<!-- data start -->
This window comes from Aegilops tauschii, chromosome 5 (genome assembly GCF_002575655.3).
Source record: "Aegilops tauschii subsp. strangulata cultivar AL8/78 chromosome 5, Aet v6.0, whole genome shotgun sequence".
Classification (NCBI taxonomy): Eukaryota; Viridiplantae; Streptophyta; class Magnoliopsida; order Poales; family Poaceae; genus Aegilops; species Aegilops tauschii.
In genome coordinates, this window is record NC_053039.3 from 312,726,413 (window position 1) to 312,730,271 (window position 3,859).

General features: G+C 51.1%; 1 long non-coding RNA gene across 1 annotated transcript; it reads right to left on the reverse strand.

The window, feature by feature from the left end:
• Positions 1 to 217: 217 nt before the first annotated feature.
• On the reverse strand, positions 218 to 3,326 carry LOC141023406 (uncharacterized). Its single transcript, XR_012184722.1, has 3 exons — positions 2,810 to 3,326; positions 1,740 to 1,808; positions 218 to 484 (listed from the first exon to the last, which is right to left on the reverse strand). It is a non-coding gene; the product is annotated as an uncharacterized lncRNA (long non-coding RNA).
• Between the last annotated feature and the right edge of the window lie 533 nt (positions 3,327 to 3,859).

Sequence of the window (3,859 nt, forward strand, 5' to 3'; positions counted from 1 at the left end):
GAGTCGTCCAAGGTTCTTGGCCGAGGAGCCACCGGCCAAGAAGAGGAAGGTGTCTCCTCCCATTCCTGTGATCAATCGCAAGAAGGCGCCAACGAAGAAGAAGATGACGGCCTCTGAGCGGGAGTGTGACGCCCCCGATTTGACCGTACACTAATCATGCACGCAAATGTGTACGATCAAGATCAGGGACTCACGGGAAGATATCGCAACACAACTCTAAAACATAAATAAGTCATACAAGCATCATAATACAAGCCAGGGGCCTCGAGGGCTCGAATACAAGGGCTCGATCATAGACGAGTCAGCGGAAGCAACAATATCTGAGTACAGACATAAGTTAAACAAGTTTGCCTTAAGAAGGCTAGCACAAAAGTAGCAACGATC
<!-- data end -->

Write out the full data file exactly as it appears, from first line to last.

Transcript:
This window comes from Aegilops tauschii, chromosome 5 (genome assembly GCF_002575655.3).
Source record: "Aegilops tauschii subsp. strangulata cultivar AL8/78 chromosome 5, Aet v6.0, whole genome shotgun sequence".
Classification (NCBI taxonomy): Eukaryota; Viridiplantae; Streptophyta; class Magnoliopsida; order Poales; family Poaceae; genus Aegilops; species Aegilops tauschii.
In genome coordinates, this window is record NC_053039.3 from 312,726,413 (window position 1) to 312,730,271 (window position 3,859).

General features: G+C 51.1%; 1 long non-coding RNA gene across 1 annotated transcript; it reads right to left on the reverse strand.

The window, feature by feature from the left end:
• Positions 1 to 217: 217 nt before the first annotated feature.
• On the reverse strand, positions 218 to 3,326 carry LOC141023406 (uncharacterized). Its single transcript, XR_012184722.1, has 3 exons — positions 2,810 to 3,326; positions 1,740 to 1,808; positions 218 to 484 (listed from the first exon to the last, which is right to left on the reverse strand). It is a non-coding gene; the product is annotated as an uncharacterized lncRNA (long non-coding RNA).
• Between the last annotated feature and the right edge of the window lie 533 nt (positions 3,327 to 3,859).

Sequence of the window (3,859 nt, forward strand, 5' to 3'; positions counted from 1 at the left end):
GAGTCGTCCAAGGTTCTTGGCCGAGGAGCCACCGGCCAAGAAGAGGAAGGTGTCTCCTCCCATTCCTGTGATCAATCGCAAGAAGGCGCCAACGAAGAAGAAGATGACGGCCTCTGAGCGGGAGTGTGACGCCCCCGATTTGACCGTACACTAATCATGCACGCAAATGTGTACGATCAAGATCAGGGACTCACGGGAAGATATCGCAACACAACTCTAAAACATAAATAAGTCATACAAGCATCATAATACAAGCCAGGGGCCTCGAGGGCTCGAATACAAGGGCTCGATCATAGACGAGTCAGCGGAAGCAACAATATCTGAGTACAGACATAAGTTAAACAAGTTTGCCTTAAGAAGGCTAGCACAAAAGTAGCAACGATC